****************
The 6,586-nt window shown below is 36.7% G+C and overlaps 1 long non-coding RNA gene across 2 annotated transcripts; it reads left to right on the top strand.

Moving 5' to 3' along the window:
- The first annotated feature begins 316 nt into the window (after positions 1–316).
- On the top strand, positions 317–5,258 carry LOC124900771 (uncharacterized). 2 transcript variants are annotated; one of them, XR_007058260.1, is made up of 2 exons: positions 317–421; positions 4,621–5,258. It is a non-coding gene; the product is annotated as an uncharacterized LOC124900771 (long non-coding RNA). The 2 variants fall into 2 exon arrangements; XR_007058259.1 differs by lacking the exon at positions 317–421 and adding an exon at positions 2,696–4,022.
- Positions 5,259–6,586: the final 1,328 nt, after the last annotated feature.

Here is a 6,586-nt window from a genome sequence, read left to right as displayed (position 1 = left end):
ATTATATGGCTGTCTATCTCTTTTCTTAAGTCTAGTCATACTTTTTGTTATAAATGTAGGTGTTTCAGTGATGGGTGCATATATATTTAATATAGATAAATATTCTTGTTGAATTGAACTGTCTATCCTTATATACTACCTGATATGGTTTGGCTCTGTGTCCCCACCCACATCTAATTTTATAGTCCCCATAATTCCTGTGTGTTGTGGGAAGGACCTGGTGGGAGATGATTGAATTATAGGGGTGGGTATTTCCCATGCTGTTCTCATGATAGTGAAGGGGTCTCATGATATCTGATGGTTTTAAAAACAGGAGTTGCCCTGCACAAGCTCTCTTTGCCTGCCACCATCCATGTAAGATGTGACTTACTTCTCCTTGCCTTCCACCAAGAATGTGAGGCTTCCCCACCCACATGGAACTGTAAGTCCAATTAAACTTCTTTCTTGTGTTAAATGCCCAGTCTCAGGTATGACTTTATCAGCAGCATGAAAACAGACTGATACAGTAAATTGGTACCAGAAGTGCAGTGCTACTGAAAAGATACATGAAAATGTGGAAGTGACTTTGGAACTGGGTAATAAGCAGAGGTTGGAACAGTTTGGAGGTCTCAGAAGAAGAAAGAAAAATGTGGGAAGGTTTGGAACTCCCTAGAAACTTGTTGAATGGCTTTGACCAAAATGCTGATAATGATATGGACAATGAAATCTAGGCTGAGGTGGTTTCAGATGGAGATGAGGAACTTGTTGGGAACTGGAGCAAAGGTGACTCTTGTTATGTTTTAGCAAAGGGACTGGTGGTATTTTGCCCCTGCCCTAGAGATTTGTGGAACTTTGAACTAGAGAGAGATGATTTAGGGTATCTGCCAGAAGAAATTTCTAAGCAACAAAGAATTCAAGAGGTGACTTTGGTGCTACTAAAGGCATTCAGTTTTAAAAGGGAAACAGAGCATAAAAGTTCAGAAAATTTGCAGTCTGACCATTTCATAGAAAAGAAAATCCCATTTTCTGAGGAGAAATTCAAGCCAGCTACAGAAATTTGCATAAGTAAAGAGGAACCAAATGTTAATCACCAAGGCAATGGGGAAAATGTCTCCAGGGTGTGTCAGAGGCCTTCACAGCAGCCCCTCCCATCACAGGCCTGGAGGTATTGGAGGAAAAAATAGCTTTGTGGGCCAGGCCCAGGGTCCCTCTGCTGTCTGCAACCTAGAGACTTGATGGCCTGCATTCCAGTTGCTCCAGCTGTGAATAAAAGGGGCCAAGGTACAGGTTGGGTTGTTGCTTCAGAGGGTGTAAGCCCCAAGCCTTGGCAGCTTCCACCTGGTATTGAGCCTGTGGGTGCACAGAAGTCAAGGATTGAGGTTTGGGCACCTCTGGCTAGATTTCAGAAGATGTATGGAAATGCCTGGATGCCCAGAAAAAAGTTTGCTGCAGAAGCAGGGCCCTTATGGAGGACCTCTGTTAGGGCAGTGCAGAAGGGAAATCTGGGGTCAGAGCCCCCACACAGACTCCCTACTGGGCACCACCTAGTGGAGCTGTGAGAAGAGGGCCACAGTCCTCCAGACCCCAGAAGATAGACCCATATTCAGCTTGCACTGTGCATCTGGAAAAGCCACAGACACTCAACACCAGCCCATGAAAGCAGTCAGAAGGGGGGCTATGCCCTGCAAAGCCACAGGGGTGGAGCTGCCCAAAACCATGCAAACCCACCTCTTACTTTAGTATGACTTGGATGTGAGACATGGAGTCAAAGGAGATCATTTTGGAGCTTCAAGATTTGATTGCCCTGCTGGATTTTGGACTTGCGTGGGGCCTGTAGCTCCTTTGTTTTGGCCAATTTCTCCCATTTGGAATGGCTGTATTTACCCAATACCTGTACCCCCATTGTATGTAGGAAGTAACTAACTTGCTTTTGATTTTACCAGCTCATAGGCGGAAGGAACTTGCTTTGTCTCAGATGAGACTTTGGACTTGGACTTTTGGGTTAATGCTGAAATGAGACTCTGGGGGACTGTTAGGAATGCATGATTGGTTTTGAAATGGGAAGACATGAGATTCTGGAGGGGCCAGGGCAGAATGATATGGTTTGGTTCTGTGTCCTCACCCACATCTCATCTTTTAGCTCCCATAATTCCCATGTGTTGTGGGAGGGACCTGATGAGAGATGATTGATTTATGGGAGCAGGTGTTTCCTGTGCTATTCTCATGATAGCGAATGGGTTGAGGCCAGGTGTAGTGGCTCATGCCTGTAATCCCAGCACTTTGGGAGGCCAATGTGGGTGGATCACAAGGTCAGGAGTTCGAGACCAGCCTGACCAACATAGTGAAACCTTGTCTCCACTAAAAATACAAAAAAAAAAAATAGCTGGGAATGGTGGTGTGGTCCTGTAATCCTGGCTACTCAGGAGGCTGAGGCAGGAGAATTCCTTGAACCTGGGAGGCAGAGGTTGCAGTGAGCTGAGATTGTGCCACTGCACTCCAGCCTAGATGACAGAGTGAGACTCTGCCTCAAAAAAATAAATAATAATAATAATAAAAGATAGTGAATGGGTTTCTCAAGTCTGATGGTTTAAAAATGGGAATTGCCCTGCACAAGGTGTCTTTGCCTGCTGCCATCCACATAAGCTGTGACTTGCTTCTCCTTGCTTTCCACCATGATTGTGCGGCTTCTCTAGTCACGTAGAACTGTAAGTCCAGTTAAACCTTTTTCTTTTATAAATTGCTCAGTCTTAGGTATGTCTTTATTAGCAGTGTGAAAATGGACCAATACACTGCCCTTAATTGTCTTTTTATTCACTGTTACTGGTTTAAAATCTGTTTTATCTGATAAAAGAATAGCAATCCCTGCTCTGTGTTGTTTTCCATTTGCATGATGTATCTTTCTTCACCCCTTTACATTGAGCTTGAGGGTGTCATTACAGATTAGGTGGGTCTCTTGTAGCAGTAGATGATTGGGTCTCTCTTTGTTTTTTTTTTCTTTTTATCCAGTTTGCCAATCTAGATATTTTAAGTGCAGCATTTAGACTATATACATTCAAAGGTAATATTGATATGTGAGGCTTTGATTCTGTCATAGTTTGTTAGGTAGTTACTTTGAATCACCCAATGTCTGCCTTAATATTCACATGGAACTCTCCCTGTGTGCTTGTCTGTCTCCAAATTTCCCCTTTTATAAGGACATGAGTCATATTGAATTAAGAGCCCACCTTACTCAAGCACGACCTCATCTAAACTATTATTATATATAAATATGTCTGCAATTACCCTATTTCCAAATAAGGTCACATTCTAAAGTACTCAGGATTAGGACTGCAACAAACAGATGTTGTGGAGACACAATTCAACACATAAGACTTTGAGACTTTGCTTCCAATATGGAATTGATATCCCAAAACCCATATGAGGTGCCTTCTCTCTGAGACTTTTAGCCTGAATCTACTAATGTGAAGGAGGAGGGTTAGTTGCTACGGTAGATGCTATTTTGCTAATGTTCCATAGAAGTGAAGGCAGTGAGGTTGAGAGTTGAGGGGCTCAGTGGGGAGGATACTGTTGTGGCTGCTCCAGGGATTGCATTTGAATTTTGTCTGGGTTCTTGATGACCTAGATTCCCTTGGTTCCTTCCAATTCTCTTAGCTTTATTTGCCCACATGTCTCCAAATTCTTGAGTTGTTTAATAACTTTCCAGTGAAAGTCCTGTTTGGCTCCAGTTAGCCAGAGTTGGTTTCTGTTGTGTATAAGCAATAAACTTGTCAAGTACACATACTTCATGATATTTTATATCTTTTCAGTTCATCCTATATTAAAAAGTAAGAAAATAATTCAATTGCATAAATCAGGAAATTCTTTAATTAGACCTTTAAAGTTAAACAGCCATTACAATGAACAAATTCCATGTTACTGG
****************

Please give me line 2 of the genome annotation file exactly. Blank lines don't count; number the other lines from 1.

Moving 5' to 3' along the window: